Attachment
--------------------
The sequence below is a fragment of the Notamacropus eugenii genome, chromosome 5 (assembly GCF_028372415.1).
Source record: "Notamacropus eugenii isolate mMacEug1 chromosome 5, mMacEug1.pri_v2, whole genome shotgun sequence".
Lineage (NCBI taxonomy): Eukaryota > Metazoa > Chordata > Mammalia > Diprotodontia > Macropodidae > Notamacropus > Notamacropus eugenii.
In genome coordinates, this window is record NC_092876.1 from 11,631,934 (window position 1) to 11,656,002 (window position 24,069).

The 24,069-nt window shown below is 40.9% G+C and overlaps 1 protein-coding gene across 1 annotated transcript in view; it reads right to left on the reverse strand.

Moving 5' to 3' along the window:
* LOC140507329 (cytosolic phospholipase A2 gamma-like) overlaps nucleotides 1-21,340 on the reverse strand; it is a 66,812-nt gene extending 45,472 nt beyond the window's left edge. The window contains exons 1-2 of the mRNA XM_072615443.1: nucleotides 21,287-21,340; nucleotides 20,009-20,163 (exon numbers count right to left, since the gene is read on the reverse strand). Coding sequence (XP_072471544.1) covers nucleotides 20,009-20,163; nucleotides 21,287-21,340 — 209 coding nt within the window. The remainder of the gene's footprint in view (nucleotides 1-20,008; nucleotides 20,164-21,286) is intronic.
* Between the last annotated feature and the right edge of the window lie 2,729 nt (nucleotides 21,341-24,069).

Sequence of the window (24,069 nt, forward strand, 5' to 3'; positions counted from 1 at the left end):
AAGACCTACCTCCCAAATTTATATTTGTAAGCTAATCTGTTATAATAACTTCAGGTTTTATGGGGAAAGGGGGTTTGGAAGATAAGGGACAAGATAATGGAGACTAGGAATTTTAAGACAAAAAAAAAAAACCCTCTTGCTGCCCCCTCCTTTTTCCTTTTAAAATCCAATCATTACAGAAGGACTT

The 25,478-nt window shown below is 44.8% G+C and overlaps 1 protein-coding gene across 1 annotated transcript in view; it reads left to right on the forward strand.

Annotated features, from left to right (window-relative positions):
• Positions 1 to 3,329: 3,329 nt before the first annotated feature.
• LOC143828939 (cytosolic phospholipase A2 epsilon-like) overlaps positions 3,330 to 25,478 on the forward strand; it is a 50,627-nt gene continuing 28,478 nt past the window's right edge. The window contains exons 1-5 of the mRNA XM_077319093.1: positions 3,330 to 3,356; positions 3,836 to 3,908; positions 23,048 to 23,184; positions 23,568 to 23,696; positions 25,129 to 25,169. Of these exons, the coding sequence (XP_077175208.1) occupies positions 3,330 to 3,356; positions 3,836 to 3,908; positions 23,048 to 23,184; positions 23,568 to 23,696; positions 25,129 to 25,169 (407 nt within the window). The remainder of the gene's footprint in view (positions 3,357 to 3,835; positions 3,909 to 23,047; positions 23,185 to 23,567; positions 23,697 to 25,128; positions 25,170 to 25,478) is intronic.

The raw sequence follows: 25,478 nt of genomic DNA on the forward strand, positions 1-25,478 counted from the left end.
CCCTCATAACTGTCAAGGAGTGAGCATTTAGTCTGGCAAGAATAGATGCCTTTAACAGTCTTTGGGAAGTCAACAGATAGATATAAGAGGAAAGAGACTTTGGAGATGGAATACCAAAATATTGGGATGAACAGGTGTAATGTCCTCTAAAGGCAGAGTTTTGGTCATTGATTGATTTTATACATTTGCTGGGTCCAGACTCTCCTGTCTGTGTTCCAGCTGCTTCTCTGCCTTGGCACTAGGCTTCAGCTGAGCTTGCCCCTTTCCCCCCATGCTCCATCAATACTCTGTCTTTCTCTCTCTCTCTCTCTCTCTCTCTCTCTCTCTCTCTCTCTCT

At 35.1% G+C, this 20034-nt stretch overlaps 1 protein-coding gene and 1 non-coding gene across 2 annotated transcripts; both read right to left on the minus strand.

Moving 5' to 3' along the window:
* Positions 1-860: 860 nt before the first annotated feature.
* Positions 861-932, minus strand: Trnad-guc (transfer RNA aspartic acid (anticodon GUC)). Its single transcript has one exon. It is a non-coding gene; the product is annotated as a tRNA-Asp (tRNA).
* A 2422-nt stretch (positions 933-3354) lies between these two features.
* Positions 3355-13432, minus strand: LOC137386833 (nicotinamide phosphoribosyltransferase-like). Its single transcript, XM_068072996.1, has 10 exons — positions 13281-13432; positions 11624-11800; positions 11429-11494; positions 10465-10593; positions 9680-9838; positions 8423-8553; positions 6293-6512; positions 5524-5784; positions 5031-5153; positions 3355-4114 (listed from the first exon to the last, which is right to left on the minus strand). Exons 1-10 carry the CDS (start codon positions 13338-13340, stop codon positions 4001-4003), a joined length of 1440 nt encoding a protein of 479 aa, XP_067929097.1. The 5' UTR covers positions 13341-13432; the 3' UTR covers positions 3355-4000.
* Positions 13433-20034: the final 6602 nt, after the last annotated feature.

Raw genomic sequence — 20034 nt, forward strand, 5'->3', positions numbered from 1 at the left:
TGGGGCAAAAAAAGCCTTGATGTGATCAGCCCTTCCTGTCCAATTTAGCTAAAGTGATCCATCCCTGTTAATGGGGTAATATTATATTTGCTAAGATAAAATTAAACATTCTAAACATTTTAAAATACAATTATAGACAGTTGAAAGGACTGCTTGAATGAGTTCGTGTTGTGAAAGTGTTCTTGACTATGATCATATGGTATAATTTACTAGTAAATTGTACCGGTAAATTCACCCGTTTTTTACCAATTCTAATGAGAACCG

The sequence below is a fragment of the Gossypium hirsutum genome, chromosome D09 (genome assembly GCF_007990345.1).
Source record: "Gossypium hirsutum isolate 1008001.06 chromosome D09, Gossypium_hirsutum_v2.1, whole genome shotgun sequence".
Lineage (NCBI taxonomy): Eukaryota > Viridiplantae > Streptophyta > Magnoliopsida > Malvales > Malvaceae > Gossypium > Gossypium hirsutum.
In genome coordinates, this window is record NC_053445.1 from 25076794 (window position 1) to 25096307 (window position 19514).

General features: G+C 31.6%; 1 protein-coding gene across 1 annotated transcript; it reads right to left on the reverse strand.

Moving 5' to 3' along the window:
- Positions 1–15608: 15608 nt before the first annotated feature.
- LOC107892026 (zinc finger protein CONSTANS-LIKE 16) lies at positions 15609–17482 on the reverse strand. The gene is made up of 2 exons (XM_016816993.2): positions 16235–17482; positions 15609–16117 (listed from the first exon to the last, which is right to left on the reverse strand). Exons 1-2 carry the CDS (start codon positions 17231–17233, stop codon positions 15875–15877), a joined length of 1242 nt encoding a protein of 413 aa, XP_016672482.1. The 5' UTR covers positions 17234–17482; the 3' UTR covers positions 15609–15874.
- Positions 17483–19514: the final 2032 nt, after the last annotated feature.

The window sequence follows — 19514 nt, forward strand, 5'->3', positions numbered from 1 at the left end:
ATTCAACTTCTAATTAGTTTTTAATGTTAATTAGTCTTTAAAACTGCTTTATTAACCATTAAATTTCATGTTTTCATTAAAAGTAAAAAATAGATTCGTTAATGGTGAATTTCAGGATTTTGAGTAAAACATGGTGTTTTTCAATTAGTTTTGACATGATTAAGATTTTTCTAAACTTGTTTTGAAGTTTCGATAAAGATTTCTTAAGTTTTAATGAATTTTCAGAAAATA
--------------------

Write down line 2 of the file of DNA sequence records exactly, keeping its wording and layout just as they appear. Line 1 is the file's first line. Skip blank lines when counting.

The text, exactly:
Source record: "Notamacropus eugenii isolate mMacEug1 chromosome 5, mMacEug1.pri_v2, whole genome shotgun sequence".